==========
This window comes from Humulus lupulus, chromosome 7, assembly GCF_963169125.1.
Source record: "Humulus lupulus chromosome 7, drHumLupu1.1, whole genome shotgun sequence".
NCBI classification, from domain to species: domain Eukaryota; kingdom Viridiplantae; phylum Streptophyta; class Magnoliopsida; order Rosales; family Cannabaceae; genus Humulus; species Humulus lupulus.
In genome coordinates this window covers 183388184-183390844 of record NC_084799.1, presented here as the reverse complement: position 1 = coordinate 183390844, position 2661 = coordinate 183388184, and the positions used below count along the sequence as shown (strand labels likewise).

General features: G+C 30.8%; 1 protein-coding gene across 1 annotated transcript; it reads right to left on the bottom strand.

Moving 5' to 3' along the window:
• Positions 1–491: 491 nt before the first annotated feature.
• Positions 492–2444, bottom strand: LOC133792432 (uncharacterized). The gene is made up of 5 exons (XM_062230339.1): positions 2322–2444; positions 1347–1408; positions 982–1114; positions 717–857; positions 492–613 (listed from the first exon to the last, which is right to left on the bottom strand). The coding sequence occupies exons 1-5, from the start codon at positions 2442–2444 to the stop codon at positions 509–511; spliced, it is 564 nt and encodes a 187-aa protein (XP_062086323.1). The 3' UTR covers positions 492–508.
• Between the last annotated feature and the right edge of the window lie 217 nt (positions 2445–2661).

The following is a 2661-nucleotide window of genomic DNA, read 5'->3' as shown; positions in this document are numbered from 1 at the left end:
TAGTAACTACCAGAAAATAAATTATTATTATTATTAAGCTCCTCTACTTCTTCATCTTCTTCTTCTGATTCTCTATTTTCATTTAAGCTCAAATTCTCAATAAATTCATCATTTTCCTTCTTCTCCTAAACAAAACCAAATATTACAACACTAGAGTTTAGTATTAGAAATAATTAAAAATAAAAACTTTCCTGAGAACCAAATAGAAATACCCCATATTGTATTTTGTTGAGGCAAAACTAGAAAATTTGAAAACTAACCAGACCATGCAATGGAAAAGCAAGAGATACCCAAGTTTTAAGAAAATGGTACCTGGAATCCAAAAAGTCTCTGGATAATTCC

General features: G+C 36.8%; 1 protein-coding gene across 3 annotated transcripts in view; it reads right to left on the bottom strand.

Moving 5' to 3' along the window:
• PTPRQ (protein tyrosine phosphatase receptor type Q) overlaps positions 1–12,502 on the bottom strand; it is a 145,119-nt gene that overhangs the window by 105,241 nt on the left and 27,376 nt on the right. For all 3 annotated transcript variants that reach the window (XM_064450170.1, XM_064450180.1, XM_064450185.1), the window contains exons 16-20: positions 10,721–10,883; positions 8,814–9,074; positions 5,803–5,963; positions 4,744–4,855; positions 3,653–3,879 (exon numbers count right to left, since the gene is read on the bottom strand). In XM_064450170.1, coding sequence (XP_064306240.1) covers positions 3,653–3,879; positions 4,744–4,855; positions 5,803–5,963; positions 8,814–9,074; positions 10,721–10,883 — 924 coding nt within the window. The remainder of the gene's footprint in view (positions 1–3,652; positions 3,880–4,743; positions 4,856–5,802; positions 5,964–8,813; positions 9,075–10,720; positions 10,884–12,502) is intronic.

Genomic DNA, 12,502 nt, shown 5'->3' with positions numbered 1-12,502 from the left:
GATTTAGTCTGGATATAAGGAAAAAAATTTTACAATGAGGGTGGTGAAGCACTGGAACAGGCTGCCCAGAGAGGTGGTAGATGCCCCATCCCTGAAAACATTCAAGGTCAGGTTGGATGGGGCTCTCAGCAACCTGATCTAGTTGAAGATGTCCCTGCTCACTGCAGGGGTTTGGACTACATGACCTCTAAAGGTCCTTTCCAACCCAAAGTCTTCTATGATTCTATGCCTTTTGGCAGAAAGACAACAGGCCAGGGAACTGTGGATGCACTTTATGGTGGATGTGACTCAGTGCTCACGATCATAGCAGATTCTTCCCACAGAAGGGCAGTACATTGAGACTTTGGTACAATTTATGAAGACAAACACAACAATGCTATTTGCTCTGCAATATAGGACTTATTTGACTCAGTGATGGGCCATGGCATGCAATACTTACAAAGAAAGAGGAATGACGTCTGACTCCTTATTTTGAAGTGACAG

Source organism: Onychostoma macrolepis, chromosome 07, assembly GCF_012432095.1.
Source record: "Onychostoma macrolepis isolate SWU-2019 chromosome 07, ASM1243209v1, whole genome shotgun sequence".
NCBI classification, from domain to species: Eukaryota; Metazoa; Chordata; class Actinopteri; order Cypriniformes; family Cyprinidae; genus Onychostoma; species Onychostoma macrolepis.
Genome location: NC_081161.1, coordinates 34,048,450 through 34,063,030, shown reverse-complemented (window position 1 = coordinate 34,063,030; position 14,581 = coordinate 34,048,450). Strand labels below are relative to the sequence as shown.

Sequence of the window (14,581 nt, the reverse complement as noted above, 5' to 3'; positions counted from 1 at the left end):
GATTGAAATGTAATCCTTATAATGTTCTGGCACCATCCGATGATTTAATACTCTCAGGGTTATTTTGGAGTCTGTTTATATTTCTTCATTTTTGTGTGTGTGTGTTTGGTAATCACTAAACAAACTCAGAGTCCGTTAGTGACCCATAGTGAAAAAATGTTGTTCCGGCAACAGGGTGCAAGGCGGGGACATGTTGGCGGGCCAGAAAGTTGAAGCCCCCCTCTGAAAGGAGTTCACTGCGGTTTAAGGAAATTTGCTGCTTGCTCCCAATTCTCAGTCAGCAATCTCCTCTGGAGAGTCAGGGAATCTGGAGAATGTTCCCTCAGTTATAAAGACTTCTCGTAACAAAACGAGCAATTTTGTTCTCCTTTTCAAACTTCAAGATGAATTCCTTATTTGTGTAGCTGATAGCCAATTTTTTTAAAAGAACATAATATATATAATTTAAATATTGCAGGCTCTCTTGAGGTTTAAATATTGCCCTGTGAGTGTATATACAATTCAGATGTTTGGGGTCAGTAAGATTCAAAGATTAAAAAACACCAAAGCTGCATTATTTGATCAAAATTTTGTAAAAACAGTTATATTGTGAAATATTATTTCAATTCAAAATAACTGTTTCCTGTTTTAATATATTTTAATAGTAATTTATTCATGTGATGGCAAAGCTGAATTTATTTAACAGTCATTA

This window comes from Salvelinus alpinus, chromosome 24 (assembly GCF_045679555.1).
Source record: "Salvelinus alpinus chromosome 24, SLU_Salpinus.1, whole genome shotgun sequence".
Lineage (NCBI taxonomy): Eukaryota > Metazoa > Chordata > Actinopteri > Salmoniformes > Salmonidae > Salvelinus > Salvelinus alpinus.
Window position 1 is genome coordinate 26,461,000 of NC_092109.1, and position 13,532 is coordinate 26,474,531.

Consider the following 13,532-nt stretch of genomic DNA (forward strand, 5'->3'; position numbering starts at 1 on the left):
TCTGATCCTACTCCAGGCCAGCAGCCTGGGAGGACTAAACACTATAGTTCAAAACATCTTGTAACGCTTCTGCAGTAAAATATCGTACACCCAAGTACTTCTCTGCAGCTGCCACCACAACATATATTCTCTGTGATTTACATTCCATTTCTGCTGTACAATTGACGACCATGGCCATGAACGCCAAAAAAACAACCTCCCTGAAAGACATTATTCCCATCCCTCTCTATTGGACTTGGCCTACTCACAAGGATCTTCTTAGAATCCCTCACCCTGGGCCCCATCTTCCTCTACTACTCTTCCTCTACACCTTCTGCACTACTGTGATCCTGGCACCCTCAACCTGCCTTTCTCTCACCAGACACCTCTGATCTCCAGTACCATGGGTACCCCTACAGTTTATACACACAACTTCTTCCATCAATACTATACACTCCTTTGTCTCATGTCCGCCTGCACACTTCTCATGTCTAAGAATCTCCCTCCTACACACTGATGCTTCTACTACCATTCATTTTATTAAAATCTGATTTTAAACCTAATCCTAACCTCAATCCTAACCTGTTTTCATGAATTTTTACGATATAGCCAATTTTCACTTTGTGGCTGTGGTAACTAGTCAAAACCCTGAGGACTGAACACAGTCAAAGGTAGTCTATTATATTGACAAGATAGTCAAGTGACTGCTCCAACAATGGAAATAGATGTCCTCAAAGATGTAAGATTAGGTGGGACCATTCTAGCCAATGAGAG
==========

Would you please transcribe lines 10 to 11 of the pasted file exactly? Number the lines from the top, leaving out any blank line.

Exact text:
The following is a 2661-nucleotide window of genomic DNA, read 5'->3' as shown; positions in this document are numbered from 1 at the left end:
TAGTAACTACCAGAAAATAAATTATTATTATTATTAAGCTCCTCTACTTCTTCATCTTCTTCTTCTGATTCTCTATTTTCATTTAAGCTCAAATTCTCAATAAATTCATCATTTTCCTTCTTCTCCTAAACAAAACCAAATATTACAACACTAGAGTTTAGTATTAGAAATAATTAAAAATAAAAACTTTCCTGAGAACCAAATAGAAATACCCCATATTGTATTTTGTTGAGGCAAAACTAGAAAATTTGAAAACTAACCAGACCATGCAATGGAAAAGCAAGAGATACCCAAGTTTTAAGAAAATGGTACCTGGAATCCAAAAAGTCTCTGGATAATTCC